US re-starts talks with Afghan Taliban in Qatari capital Doha

Washington and Kabul are ramping up efforts to arrive at a political settlement with the Taliban.

The US has re-started discussion with the Taliban leadership in Qatari capital Doha on Saturday, the Agence France-Presse reported citing sources. Earlier this week, Reuters had reported that US Special Envoy Zalmay Khalilzad would travel to Qatar to kickstart halted negotiations with the Taliban. President Donald Trump had ended talks with the Taliban three months ago but the current diplomatic push is aimed at breaking the impasse and end the war in Afghanistan.

"The US rejoined talks today in Doha. The focus of discussion will be reduction of violence that leads to intra-Afghan negotiations and a ceasefire," the source told the agency. The US is locked in a war with the Afghan Taliban for the last two decades. Washington and Kabul have ramped up efforts to arrive at a political settlement with the Taliban in recent times.

Taliban useful ally against Isis

Afghan policemen keep watch during a battle with the Taliban in Nahr-e Saraj district of Helmand province, Afghanistan May 11, 2016. Reuters

Taliban has been an unlikely, but useful ally for the Western forces in their fight to liquidate the Islamic State militancy.

Special envoy Khalilzad had traveled to Kabul on Wednesday and held discussions with the Afghan officials. The latest diplomatic scramble comes after a surprise visit paid by President Donald Trump to Afghanistan on Thanksgiving Day. President Trump spent the Thanksgiving holiday with the troops stationed in Afghanistan in a surprise visit. During his interaction with American troops in the Bagram Airbase near Kabul.

The US-Taliban talks had made progress in September, and a deal was about to be signed but Trump pulled away, saying the negotiations were 'dead'. Under the deal envisaged at that time, the US was to substantially reduce the troop size in Afghanistan. The war started in 2001 following the 9/11 attacks when President George W Bush sent in hundreds of thousands of forces to root out Afghan-based al-Qaeda and other Islamist terror outfits including the Taliban.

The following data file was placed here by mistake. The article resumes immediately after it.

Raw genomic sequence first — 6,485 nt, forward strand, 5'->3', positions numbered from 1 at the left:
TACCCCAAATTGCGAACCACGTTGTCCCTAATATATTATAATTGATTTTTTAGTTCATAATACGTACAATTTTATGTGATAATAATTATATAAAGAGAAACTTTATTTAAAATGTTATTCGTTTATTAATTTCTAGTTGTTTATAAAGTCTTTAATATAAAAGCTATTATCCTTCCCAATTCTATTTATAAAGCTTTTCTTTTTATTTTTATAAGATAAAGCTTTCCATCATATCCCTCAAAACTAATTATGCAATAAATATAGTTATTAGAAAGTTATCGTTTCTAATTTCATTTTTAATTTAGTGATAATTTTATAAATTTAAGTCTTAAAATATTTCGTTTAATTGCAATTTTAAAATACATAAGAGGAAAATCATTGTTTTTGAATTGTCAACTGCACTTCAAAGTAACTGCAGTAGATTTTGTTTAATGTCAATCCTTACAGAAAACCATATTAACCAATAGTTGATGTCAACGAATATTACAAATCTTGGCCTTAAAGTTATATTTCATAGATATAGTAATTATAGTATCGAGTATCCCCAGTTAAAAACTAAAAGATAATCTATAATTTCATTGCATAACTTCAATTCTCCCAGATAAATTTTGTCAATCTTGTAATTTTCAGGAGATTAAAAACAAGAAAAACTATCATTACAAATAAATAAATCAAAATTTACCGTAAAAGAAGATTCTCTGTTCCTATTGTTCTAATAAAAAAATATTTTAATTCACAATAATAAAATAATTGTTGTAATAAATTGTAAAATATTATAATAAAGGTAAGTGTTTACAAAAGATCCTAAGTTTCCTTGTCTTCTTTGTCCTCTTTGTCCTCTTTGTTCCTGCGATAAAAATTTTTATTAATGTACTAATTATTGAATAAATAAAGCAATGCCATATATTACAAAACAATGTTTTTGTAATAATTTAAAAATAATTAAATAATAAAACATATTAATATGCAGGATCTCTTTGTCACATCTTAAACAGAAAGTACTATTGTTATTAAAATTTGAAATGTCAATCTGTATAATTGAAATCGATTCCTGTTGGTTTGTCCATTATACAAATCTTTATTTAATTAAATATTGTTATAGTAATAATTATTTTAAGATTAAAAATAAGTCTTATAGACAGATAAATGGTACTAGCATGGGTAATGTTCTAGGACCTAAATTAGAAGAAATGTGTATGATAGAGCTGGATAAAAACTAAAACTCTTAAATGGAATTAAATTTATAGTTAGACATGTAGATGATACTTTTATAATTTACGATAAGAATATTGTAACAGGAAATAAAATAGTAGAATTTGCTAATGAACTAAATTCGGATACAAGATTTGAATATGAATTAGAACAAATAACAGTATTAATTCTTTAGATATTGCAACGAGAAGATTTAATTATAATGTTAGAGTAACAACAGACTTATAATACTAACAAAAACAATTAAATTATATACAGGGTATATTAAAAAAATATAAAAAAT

13,000 American troops in Afghanistan

Afghanistan Taliban suicide bombers and gunmen storm police training center
Afghanistan Taliban suicide bombers and gunmen storm police training center

There are some 13,000 American troops stationed in Afghanistan, nearly 20 years after President George Bush sent in troops. The US invaded Afghanistan to remove the Taliban, which had sheltered al-Qaida leaders like Osama bin Laden, from power. More than 150,000 people have so far died in the Afghan war. As many as 2,400 US soldiers also died in the conflict.

In November, as many as 900 ISIS fighters and sleeper cell cadres including expatriate family members of the fighters, surrendered in eastern Afghanistan's Nagarhar province. The surrender came after the Afghan National Security Forces (NSF), which is supported by the western coalition forces, launched a reprisal against the Isis.

"No one believed one year ago that we would stand up and remain in Nangarhar, and thank God that today we have obliterated Daesh," President Ashraf Ghani said Tuesday during a speech in Jalalabad, using an Arabic acronym for IS, which it detests. "It's not possible that they once again equip themselves in other areas of Afghanistan and threaten other parts of the country," Nangarhar Governor Shah Mahmoud Miakhel added.